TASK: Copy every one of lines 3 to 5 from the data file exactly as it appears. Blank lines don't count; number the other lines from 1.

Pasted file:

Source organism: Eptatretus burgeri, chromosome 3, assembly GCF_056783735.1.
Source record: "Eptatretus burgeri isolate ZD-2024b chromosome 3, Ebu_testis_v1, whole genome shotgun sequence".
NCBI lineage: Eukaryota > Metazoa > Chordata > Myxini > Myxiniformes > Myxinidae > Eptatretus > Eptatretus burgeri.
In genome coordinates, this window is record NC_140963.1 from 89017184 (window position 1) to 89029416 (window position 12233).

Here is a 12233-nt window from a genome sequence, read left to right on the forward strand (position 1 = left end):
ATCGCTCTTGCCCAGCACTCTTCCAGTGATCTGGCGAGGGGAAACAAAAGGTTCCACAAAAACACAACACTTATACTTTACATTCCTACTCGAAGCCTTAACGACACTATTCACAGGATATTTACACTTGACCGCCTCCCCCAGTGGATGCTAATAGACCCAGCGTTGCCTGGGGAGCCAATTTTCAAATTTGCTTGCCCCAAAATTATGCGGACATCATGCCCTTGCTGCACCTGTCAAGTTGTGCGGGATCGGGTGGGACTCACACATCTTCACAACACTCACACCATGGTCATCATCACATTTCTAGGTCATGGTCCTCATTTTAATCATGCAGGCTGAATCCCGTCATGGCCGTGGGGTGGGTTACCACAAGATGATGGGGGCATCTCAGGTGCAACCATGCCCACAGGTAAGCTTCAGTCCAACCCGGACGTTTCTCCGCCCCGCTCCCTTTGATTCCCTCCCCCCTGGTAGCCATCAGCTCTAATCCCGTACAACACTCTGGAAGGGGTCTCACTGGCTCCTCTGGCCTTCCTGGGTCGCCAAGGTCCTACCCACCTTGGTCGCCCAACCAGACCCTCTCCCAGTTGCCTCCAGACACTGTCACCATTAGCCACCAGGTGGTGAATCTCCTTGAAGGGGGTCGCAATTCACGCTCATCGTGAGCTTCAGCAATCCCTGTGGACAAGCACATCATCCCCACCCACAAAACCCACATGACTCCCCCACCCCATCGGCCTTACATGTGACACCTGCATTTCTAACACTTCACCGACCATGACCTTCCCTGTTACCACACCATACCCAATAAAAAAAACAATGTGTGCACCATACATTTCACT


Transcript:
NCBI lineage: Eukaryota > Metazoa > Chordata > Myxini > Myxiniformes > Myxinidae > Eptatretus > Eptatretus burgeri.
In genome coordinates, this window is record NC_140963.1 from 89017184 (window position 1) to 89029416 (window position 12233).

Here is a 12233-nt window from a genome sequence, read left to right on the forward strand (position 1 = left end):